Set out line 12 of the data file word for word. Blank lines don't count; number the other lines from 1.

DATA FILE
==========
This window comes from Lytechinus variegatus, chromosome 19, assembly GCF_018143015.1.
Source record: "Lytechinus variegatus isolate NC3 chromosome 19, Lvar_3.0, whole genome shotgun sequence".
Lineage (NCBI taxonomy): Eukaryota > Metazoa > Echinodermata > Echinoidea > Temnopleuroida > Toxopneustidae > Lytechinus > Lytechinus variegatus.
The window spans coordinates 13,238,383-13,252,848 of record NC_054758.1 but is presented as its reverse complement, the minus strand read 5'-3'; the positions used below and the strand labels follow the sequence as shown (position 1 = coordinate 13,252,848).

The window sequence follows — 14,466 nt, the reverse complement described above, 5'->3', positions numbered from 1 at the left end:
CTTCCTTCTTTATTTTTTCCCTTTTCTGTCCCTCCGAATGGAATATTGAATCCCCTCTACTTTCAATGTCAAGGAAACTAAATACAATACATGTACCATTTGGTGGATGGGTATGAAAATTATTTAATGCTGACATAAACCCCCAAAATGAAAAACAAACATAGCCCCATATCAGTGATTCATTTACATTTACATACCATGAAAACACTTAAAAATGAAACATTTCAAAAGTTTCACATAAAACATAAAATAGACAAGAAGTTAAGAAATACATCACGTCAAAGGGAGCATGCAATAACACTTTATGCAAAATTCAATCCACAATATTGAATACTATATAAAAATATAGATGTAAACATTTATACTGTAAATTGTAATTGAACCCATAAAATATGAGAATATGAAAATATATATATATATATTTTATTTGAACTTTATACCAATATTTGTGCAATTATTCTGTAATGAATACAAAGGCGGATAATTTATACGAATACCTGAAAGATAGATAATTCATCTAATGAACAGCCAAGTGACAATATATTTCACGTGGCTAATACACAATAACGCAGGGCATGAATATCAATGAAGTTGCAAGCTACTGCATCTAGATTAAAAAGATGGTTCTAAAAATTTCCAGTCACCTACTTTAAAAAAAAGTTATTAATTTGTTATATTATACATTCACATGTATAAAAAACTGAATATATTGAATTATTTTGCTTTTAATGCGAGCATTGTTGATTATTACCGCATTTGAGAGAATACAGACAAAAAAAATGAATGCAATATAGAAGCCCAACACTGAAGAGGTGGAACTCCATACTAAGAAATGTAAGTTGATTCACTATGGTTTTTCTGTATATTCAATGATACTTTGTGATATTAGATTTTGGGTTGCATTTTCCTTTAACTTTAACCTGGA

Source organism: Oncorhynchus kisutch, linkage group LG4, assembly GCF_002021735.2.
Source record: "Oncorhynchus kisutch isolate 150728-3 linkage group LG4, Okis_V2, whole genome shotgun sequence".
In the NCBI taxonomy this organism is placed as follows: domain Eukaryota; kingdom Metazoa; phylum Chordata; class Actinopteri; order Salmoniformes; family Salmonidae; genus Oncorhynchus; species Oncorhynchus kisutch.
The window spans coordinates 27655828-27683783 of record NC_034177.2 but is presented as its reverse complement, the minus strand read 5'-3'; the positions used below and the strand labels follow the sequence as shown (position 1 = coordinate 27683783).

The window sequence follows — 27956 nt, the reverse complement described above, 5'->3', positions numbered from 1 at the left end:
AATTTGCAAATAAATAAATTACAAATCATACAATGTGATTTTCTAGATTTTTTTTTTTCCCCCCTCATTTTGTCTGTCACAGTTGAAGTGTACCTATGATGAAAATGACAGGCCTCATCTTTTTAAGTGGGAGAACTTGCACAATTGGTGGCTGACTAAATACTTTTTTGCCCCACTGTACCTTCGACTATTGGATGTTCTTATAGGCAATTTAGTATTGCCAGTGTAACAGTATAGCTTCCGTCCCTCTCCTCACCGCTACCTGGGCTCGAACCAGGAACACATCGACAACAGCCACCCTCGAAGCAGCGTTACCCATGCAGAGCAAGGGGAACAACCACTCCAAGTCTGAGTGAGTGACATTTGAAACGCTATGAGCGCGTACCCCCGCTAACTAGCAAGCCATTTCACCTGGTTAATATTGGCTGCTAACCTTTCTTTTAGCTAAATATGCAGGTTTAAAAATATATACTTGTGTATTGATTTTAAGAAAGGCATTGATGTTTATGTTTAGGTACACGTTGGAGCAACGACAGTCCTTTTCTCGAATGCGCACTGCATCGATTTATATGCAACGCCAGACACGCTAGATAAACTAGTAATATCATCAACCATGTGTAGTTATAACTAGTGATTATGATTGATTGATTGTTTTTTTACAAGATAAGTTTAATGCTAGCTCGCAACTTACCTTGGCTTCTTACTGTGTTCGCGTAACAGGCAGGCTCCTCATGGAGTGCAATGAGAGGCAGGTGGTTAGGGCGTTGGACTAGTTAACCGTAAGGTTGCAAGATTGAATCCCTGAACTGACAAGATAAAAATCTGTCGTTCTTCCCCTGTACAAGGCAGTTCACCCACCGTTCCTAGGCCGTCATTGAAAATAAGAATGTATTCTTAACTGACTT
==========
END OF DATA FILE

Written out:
AATTTGCAAATAAATAAATTACAAATCATACAATGTGATTTTCTAGATTTTTTTTTTTCCCCCCTCATTTTGTCTGTCACAGTTGAAGTGTACCTATGATGAAAATGACAGGCCTCATCTTTTTAAGTGGGAGAACTTGCACAATTGGTGGCTGACTAAATACTTTTTTGCCCCACTGTACCTTCGACTATTGGATGTTCTTATAGGCAATTTAGTATTGCCAGTGTAACAGTATAGCTTCCGTCCCTCTCCTCACCGCTACCTGGGCTCGAACCAGGAACACATCGACAACAGCCACCCTCGAAGCAGCGTTACCCATGCAGAGCAAGGGGAACAACCACTCCAAGTCTGAGTGAGTGACATTTGAAACGCTATGAGCGCGTACCCCCGCTAACTAGCAAGCCATTTCACCTGGTTAATATTGGCTGCTAACCTTTCTTTTAGCTAAATATGCAGGTTTAAAAATATATACTTGTGTATTGATTTTAAGAAAGGCATTGATGTTTATGTTTAGGTACACGTTGGAGCAACGACAGTCCTTTTCTCGAATGCGCACTGCATCGATTTATATGCAACGCCAGACACGCTAGATAAACTAGTAATATCATCAACCATGTGTAGTTATAACTAGTGATTATGATTGATTGATTGTTTTTTTACAAGATAAGTTTAATGCTAGCTCGCAACTTACCTTGGCTTCTTACTGTGTTCGCGTAACAGGCAGGCTCCTCATGGAGTGCAATGAGAGGCAGGTGGTTAGGGCGTTGGACTAGTTAACCGTAAGGTTGCAAGATTGAATCCCTGAACTGACAAGATAAAAATCTGTCGTTCTTCCCCTGTACAAGGCAGTTCACCCACCGTTCCTAGGCCGTCATTGAAAATAAGAATGTATTCTTAACTGACTT